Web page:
A final area of the research worth commenting on is aerobic warm-ups. Previous research has highlighted that aerobic activity during warm-ups may increase muscle temperature, resulting in improvements in physical performance (29). Increased muscle temperature is associated with increased muscle fiber conduction velocity and rate of force development in type II fibers (29). As CHS is associated with rate of force development and impulse (46,47), raising muscle temperature through aerobic activity during a warm-up could, in theory, be beneficial for a golfer. The descriptive data suggest that very few golfers perform any sort of aerobic warm-ups (11,12,15). Several of the experimental studies included aerobic activity as part of the warm-up protocols (14,33,43), but only one assessed aerobic activity in isolation (20). They found that driving distance was greater after the addition of a 500-m walk in a more competitive group of golfers, but not in a group that played infrequently. As noted above, the lack of counterbalancing makes interpretation difficult, but it is possible that aerobic activity could be of benefit as part of a warm-up.

Future research should continue to compare different warm-up protocols on measures of performance with the addition of a control group or condition. Although aerobic activity and whole-body vibration showed significant improvements (3,20), they should be assessed using randomized or counterbalanced designs. Likewise, it will be important for researchers to determine how long the benefits of warm-up protocols persist. Gergley (18) and Moran et al. (33) assessed results over various time points, but more studies are needed. A round of golf generally lasts 2.5–6 hours (42), and short-lasting improvements in CHS, ball speed, accuracy, etc., may offer only minimal overall benefits over an entire round. If effects are short-lived, studies may want to assess “rewarming” protocols, which could be used at various time points during a round to enhance overall performance. Finally, Fradkin et al. (14) reported the potential of a conditioning effect from regularly performing their three-part warm-up protocol; therefore, future research should explore whether regularly warming-up has chronic effects on performance. The authors should consider reporting whether subjects currently warm-up in a similar fashion. It is plausible that acute or chronic responses to warm-up protocols could be greater if it provides a novel stimulus that the golfer has not experienced previously. In addition, as golfers may be more likely to perform warm-up protocols that are relatively short in duration, the authors should consider reporting data on how long the warm-ups took to complete.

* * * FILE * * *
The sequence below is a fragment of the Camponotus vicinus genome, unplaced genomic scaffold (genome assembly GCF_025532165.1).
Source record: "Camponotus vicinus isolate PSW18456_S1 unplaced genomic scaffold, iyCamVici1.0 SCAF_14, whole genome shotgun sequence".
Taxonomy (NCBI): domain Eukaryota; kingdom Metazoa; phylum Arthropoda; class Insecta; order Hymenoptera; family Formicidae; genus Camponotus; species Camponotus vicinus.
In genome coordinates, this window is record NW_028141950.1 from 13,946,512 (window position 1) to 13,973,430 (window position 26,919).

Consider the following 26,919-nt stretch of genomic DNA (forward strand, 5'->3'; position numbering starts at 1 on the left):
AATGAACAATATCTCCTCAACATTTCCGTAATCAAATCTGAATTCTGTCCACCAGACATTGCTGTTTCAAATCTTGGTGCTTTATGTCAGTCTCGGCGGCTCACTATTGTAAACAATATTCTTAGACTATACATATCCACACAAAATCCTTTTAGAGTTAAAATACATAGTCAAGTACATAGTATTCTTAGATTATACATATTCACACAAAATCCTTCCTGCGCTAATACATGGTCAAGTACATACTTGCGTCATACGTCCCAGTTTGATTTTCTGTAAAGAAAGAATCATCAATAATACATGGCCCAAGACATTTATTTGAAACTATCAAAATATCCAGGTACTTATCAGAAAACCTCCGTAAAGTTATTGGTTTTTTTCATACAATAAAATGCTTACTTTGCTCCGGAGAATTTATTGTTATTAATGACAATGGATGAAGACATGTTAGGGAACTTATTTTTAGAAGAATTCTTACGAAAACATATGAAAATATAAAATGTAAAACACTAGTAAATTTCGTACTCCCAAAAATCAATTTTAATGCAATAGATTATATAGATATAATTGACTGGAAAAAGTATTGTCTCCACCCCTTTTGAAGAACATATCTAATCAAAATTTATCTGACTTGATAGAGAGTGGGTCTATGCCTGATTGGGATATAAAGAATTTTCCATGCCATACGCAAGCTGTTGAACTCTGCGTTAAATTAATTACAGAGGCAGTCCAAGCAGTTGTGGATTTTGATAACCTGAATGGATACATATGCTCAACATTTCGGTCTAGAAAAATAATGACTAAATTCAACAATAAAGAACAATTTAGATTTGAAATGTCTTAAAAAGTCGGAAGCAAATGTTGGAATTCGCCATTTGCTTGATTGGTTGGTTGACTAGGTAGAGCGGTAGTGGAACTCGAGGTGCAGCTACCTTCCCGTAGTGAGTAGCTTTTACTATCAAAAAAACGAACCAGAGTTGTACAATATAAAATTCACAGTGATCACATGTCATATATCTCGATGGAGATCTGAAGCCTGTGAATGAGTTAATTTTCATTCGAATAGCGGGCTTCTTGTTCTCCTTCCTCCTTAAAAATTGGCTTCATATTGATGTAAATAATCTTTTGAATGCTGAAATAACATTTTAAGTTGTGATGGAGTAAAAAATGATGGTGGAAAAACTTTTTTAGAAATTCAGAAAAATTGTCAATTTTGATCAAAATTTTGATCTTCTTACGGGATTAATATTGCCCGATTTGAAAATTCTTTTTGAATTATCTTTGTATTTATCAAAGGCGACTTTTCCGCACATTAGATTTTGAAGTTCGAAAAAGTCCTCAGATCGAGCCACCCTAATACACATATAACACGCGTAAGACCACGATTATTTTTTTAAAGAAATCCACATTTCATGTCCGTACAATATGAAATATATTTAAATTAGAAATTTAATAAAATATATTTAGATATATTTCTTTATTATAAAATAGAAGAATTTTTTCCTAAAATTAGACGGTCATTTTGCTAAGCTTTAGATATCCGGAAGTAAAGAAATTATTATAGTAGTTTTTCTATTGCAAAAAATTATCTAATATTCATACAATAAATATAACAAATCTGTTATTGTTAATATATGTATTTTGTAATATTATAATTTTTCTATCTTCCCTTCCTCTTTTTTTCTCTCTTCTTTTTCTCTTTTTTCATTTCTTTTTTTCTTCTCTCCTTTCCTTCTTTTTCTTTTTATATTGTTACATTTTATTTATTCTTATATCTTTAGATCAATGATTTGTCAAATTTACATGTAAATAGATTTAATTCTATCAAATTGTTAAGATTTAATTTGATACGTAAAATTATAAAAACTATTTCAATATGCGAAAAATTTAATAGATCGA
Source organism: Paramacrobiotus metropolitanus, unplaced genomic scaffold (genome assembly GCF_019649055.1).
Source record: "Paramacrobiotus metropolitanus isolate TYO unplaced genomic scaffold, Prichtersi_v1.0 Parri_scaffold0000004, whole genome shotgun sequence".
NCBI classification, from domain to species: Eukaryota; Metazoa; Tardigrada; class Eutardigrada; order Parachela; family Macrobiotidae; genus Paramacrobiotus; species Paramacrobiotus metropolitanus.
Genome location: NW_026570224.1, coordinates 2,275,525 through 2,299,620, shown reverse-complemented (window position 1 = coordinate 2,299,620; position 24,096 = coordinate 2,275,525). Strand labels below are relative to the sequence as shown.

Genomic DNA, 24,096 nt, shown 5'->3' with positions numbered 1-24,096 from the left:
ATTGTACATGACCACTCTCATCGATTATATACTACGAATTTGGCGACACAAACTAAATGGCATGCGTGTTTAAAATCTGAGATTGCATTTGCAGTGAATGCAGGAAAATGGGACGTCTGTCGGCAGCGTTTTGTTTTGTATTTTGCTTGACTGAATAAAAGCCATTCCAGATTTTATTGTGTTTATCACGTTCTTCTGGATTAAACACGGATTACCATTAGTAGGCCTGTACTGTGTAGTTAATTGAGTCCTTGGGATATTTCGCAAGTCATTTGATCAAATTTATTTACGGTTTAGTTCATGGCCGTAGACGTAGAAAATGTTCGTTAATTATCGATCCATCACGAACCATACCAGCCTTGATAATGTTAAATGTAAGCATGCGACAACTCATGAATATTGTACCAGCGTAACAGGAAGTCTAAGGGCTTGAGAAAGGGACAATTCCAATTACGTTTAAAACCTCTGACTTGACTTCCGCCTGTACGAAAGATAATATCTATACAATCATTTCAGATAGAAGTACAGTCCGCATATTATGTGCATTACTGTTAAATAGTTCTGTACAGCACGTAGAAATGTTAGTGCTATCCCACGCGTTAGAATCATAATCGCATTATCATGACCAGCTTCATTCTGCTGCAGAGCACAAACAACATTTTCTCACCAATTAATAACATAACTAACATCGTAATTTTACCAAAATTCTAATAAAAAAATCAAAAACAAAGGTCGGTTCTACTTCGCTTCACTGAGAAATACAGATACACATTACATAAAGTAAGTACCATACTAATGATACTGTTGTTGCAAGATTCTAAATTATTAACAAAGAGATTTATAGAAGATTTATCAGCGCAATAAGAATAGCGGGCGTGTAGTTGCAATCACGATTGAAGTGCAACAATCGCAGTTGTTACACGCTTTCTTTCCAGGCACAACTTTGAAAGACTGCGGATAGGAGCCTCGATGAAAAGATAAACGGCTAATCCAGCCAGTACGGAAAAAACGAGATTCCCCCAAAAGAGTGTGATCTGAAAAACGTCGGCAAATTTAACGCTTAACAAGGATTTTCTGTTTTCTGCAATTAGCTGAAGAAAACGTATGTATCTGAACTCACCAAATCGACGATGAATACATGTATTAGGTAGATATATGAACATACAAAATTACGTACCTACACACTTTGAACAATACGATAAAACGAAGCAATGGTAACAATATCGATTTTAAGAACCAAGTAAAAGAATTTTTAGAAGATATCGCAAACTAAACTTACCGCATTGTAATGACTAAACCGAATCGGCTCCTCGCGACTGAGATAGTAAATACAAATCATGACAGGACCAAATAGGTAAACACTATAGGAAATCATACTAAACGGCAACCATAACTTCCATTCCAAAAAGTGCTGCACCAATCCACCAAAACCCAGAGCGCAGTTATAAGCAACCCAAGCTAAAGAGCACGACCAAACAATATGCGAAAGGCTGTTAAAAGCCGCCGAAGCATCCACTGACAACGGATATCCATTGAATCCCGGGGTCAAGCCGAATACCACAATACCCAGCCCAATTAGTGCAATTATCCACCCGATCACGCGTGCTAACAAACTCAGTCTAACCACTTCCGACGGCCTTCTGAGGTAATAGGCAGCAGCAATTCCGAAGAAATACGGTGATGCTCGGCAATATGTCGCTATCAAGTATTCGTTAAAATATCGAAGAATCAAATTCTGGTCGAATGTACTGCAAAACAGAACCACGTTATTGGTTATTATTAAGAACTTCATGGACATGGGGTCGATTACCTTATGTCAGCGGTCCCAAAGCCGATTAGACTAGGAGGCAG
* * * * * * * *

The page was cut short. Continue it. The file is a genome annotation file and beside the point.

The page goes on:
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Practical Applications

The results of this review suggest that many recreational golfers do not warm-up before golf play or practice. Of those who do, warm-ups tend to be short in duration and usually involve air swings or stretching of some form. Many golfers believe that warming-up has value for injury risk or performance enhancement, yet most seem unsure of how to warm-up properly to achieve these benefits. Golfers who report knowing how to properly warm-up seem more likely to follow through and warm-up regularly. Given this information, educational sessions or seminars could be used to improve the warm-up behaviors of recreational golfers moving forward, although this should be evaluated in future research.

Given the mixed results with warm-up behaviors and injury, it is difficult to make practical suggestions until more data are available. That said, the injury prevention potential of warming-up is supported by research done outside of golf (48), so if a golfer has to choose between warming-up or not, opting to warm-up seems like the prudent choice. Still, much more work is needed to clarify the optimal types of warm-ups for golfers. In contrast to the lack of research on warm-ups and injury, there is decent evidence supporting the use of various warm-up protocols for performance enhancement. Specifically, warm-ups should include dynamic stretching or activity, and possibly some form of light resistance exercise to enhance several measures of golf performance, whereas static stretching should be avoided. From a practical standpoint, most golfers will not have access to a full gym before playing golf, so warm-ups that require minimal equipment are preferable. Many dynamic exercises can be performed with just body mass or with the assistance of a golf club on the range. Resistance bands could be a useful method of adding resistance exercise to a warm-up, as they are relatively inexpensive, easy to transport, and can be used at the practice facility of a golf course before play. Future research should aim to determine optimal warm-up protocols, examine the duration of performance benefits, explore the potential of “rewarming” protocols throughout the course of a golf round, and assess the role of various warm-up behaviors on risk of golf-related injury. In addition, efforts should be made to improve the warm-up behaviors of recreational golfers moving forward.

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Acknowledgments

No sources of funding were used to assist the preparation of this systematic review.

Alex Ehlert and Patrick Wilson declare that they have no conflict of interests relevant to the content of this systematic review.

The authors thank Jaison Wynne for assisting with the literature search and article screening process.

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Keywords:

sport; dynamic stretching; static stretching; power